Nursing is back up a notch as a 'good' job prospect in the latest Occupation Outlook report. But the government's annual career advice report is less optimistic about nursing graduates' income prospects, which they rate as similar to health care assistants (HCAs) and less than early childhood teachers.
Nurse leaders say the Outlook career report, by the Ministry of Business Innovation and Employment (MBIE), may be based on 'very simplistic' analysis and that registered nurse income prospects were clearly higher than HCAs.
The annual Outlook reports are intended by the Ministry to help young people and their families choose a career by rating the chances on graduating of getting a job in 60 key occupations as either 'limited', 'fair' or 'good' and the career's income prospects as either 'low', 'medium' or 'good'.
The 2015 Outlook had dropped nursing job prospects to 'fair' for nurses due to graduate in the next three to five years but the 2016 Outlook has swung that back up to 'good'. While the 2016 Outlook is more optimistic about nursing job prospects it is less so about potential income and hasn't changed its 'medium' income outlook for young nurses entering the profession. This is despite it increasing the income outlook for other professions that shared the same 'medium' income ranking as nursing last year.
So journalists, pharmacists, early childhood teachers, police and school teachers have all had their income prospects increased from 'medium' last year to "good' this year. But nursing and fire fighters have stayed stagnant at 'medium' and health care assistants have been increased from 'low' to join nurses as a 'medium' income prospect in the 2016 Outlook.
Memo Musa, the chief executive of the New Zealand Nurses' Organisation, said the MBIE analysis of nursing job and income prospects may be "very simplistic".
He said for example there are many complex factors – including models of care, the ageing population, Vote health funding increases and migrant nurse trends – that if aligned and addressed together may result in increased job prospects for nurses graduating in five years time.
"If (these factors) are not aligned, and no constructive work happens to align these factors, then I would be cautious of MBIE’s assessment," said Musa.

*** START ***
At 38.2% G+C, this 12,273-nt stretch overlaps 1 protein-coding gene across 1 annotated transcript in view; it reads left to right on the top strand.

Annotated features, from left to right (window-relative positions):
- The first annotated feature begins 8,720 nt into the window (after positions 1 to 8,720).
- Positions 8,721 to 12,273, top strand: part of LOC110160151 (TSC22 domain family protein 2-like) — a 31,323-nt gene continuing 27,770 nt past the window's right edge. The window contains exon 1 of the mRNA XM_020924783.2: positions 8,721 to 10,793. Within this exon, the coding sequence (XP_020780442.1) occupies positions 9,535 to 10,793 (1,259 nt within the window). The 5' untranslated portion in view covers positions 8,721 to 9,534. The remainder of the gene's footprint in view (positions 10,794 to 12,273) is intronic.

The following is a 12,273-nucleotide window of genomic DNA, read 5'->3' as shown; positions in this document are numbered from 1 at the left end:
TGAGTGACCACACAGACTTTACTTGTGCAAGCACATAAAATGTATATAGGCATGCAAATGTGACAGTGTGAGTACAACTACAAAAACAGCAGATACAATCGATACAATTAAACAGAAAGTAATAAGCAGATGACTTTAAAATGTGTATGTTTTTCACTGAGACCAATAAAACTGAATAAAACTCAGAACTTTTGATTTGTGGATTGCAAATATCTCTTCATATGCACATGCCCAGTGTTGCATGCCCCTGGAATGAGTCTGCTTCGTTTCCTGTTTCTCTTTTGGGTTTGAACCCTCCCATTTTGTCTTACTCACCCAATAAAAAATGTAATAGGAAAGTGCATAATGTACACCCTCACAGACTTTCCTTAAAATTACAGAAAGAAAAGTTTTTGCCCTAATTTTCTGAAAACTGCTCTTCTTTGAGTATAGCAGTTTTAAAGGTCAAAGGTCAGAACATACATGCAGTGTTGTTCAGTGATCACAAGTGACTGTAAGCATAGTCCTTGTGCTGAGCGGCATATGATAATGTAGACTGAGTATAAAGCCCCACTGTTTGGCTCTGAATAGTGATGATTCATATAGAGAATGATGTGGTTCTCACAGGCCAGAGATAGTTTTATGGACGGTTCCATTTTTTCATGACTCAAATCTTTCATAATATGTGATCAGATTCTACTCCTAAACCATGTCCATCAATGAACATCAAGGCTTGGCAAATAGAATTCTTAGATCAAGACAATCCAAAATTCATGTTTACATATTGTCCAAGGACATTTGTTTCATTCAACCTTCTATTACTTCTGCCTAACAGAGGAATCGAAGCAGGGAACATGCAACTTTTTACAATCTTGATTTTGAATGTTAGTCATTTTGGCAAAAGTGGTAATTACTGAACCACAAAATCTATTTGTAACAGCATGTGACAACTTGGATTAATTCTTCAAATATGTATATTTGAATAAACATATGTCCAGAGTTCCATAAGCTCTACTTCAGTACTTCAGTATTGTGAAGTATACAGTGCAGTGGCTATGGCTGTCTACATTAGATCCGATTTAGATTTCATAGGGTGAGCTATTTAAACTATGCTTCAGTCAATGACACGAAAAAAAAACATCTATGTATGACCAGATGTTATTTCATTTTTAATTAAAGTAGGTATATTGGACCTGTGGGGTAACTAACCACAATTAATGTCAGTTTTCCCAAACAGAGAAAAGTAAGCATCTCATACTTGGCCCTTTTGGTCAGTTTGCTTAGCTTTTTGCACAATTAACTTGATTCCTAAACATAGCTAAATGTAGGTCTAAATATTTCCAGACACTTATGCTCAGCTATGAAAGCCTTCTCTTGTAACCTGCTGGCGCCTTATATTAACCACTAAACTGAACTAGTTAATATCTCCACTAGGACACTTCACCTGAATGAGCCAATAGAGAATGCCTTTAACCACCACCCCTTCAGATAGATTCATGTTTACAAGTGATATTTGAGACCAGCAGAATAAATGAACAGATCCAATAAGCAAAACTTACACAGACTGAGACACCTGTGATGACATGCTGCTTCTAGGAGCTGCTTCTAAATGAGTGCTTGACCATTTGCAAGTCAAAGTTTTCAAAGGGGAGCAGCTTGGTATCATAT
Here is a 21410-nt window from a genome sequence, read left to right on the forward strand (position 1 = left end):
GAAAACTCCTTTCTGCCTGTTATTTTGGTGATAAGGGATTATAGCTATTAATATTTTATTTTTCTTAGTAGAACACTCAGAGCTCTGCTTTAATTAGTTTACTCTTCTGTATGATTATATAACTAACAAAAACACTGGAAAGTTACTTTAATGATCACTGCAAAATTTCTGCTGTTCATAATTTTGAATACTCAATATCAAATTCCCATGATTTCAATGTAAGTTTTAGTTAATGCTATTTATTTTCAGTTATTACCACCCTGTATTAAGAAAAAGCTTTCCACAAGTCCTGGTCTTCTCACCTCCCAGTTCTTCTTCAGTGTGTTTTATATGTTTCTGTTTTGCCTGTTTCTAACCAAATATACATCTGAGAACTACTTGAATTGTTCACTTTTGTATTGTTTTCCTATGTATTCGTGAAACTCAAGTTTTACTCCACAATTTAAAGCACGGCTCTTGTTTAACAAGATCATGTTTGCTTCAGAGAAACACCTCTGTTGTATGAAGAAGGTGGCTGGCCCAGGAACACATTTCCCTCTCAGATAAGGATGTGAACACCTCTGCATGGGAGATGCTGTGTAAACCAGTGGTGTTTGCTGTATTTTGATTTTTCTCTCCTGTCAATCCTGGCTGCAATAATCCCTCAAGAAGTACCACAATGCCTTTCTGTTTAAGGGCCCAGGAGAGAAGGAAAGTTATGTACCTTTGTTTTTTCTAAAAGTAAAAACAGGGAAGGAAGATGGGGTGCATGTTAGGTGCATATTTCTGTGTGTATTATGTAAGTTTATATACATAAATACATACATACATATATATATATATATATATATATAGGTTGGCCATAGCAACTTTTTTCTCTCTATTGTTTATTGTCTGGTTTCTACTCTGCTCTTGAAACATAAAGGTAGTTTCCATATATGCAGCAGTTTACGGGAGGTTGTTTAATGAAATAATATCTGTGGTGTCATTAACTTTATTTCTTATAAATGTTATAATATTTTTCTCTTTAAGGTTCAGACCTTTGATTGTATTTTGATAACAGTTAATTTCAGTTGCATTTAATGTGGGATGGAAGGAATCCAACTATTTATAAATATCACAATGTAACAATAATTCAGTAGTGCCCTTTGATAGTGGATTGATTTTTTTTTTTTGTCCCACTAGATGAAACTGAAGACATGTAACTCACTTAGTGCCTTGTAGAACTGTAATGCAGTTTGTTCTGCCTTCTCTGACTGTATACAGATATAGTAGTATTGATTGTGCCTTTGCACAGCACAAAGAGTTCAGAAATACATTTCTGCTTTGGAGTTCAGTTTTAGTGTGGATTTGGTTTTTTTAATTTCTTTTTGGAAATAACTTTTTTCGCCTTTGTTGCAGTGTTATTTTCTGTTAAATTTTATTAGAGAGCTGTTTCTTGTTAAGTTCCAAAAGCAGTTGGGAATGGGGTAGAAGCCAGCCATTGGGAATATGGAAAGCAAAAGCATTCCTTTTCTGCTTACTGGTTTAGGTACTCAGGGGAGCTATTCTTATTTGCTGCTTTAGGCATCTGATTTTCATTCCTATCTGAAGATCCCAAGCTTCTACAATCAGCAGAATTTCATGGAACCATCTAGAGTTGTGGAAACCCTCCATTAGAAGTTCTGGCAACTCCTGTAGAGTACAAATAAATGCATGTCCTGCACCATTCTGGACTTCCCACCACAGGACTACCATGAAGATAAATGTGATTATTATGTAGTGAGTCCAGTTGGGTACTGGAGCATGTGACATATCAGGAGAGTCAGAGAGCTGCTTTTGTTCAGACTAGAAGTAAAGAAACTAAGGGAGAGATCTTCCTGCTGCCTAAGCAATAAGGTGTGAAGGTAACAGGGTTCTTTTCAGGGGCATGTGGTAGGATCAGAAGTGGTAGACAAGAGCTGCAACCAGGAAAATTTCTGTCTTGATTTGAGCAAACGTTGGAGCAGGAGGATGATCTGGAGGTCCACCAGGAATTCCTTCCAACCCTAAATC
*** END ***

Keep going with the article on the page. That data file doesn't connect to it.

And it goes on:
Professor Jenny Carryer, executive director of the College of Nurses, agreed that the situation for registered nurse employment was '"extremely fluid". But she added that that the nursing shortages being increasingly reported internationally and the ageing of the nursing workforce must "inevitably impact" on the nursing job market.
Clear difference between income prospects
Musa also pointed out that difference in income prospects for RNs and HCAs were very clear in collective employment agreement.
The latest NZNO District Health Boards collective agreement shows that currently the four step HCA pay scale starts at just under $37,000 and stops at $42,650. The registered nurse basic salary scale currently starts at $48,479 and ends at $65,476 while the senior nurse scale starts at $69,480 and goes up to more than $110,000 for nurses appointed to some senior nursing roles.
The MBIE Outlook also shows nursing training fee costs being higher than teaching and journalism and being more on par with the training costs of physiotherapists, pharmacists and doctors whose income and job prospects are all ranked as 'good'.
The fee costs for training for the unregulated HCA workforce are shown as "low" and the job prospects as 'good'. Musa and Carryer pointed out that most HCAs are trained in-house so do not pay fees but this is also reflected in their long-term income prospects and the fact they in most cases work under the direction and delegation of registered nurses.
The Outlook for registered nurses notes that New Zealand has a growing nursing workforce and most nursing graduates get a nursing job in New Zealand within one year of graduating. It also notes there is strong demand for mid-level registered nurses and for registered nurses in specialty areas. "Longer term, the prospects for this occupation are looking better given the increased life expectancy of the general population and the ageing nursing workforce in New Zealand."